Following the Spirit’s Lead

By Sister Frances Pytlik, ASC

Advent allows us to connect with our hopes and desires, our longing and yearning for God. But with Advent coming only once every 12 months, I try to be alert to that process year-round.

As I look back over the last years, I am aware of the Spirit’s nagging, prodding and pushing, and my slow and deliberate response to these proddings.

As I responded to calls for ministries and moved from one mission place to another, the decisions and the timing seemed appropriate.

At the beginning of my ninth year in western Kansas,

Traveling Outside My Comfort Zone

By Sister Ann Fearday, ASC

For believers, Advent is a sacred journey of hoping, waiting and preparing, and in my case, more deeply understanding self. Months after I completed a 32-day, 424-mile pilgrimage along the Camino de Santiago (Way of St. James), I still am savoring the experience and coming to understand my whole life as a sacred journey.


Looking for God

I looked for God along the way of the Camino to Santiago de Compostela in northwest Spain,

The Road to My Wildest Dreams

By Sister Barb Smith, ASC

Journeys always stir something deep within me. There is something exciting about taking off into the unknown.

Where will this road take me? Who will I encounter?

The Adventure beings

Maybe it is the adventure, the willingness to be challenged, taking a leap of faith or the excitement of discovering something new, but it seems that my whole life has been about being on a journey.

One of these journeys touched my life in a significant way in 1982 when I responded to a call to minister among the Navajo on a reservation in New Mexico.

A Journey of Faith

By Sister Janis Yaekel, ASC

The season of Advent is upon us, time to reflect on the powerful way that the Lord has touched our lives. It is a time of waiting for the rebirth of Jesus in our lives.

This past year, I’ve had to exercise strong faith. While I have been dealing with pancreatic cancer for five years, my discomfort has increased quite a bit over the last few months. I have experienced more issues and suspect that there will be more to come.

How do I face the issues ahead?

We Too Are Blessed by the Ties that Bind Us    

By Sister Regina Siegfried, ASC

Recently, I’ve been thinking a lot about the ties that bind us, like those so beautifully captured in the historic Baptist hymn, “Blest Be the Tie that Binds.”

We’ve celebrated the 25th anniversary of the deaths of our Sisters killed in Liberia. The ties to them, their families, our five Liberian women, Liberian friends, and other missionaries are strong and enduring.

A CD of reflective music prepared for the occasion links us to so many wonderful musicians and technicians including Carolyn McDade, Rory Cooney, the Newman University Troubadours,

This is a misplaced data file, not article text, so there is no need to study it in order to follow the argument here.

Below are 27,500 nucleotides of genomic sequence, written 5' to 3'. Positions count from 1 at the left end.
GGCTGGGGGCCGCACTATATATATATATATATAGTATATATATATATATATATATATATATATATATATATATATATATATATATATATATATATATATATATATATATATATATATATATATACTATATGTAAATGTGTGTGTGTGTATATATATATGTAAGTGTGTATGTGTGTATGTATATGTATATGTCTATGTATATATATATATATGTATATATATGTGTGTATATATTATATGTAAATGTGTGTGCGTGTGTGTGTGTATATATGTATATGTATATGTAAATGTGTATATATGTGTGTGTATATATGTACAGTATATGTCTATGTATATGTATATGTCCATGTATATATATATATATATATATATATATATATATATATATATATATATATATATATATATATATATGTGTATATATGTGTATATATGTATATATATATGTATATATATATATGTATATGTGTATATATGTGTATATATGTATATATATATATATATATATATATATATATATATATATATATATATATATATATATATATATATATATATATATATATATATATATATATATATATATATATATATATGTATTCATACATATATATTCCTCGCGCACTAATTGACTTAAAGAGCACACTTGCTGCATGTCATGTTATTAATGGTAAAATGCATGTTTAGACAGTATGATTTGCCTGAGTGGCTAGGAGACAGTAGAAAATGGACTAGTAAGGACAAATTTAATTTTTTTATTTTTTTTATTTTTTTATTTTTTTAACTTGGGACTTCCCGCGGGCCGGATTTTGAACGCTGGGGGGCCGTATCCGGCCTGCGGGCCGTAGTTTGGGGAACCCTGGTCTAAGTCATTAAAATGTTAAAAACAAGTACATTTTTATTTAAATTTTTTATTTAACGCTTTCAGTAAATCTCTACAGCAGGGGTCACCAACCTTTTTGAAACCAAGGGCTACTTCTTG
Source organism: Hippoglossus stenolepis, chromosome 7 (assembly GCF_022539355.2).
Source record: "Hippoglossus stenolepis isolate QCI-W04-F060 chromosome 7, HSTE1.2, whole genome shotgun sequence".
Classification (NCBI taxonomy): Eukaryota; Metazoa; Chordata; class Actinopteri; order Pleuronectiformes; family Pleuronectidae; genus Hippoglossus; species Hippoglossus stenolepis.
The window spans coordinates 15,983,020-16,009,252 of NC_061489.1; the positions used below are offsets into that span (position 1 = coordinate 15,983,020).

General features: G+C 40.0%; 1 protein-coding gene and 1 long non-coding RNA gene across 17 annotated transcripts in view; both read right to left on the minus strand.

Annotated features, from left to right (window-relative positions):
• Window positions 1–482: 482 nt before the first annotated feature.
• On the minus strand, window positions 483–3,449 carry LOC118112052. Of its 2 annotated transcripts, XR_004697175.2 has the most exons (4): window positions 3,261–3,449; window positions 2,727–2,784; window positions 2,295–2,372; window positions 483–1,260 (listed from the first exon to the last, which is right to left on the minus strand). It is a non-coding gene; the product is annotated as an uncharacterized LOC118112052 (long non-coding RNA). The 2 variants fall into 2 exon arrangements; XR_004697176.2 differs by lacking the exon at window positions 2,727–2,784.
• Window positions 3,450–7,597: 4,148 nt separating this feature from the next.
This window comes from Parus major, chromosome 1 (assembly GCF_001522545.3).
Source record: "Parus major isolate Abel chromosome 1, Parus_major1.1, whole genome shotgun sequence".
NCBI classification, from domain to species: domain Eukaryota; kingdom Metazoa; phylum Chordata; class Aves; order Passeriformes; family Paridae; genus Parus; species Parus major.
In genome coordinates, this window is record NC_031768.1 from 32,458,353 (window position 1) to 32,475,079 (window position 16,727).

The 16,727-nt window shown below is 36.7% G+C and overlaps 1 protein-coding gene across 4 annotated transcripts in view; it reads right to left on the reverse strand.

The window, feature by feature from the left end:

All Souls: Remembering Renee

By Cheryl Wittenauer

Only six weeks ago, our dear Sister and friend, Renee Kirmer, ASC died suddenly.

While we grow accustomed to death as we get older, Sister Renee’s passing was particularly difficult and shocking as she was active at 81 with so much life and so much still to give. We expected her to keep going. Eighty-one is the new 61, right?

Our colleague, Miranda Caulkins, interviewed Sister Renee this past summer in Wichita. We recall that interview in Renee’s memory today, when Christians mark All Souls Day, and people throughout Mexico commemorate the Day of the Dead,

Learning How to Forgive

By Sister Barbara Hudock, ASC

Recently, I met with two people who were trying to understand the way to forgiveness, healing and reconciliation.

One was searching for the meaning of forgiveness. The other was seeking healing and reconciliation.

These encounters made me wonder: As Adorers who are called to be a reconciling presence to the world, how do we bring forgiveness, healing and reconciliation into everyday life?

How do any of us?

  • Do we respond in words and conversations?
  • Outside of ourselves or in our hearts?

Remembering Nallely and other Dreamers

On Tuesday, President Trump rescinded a government program known as DACA — Deferred Action for Childhood Arrivals — that protected hundreds of thousands of young immigrants who were brought to the United States illegally as children. Sister Cecilia Marie Hellmann, ASC, who worked with immigrants as coordinator for the Diocese of Belleville, Ill., Office of Hispanic Ministry for 16 years, shares her thoughts.

By Sister Cecilia Marie Hellmann, ASC

On July 29, a young woman who has DACA status shared her story with more than 100 persons gathered at our center in Ruma,

Solar Eclipse: A Totality of Wonder


By Sister Regina Siegfried, ASC

I’ve pondered Monday’s solar eclipse all week, after experiencing it with my Sisters and friends at our Center in Ruma, Ill., a vantage point for more than two minutes of totality (the state of total eclipse).

While the national and local hype was almost a deterrent before the actual event, the partially cloudy day gathered people eager for a historic celestial show.  The clouds graciously parted so that we had optimal viewing opportunities.

For a few hours and minutes, the sun and moon and their graceful dance across the continent lifted the nation outside of itself to focus on something so much bigger than we are.

Our One Human Community

By Sister Janet McCann, ASC

“We’re not related at all.”

That was the message from my brother, Tim McCann, after he and Damien McCann received the results of the DNA test they took.

You might recall that Damien and his family have attended my family’s gatherings for quite a few years after he and Tim found out they share the same last name, work across the street from each other in downtown St. Louis, and that our relatives hail from the same county in Ireland.

“We’re not related at all” was not what we expected to hear,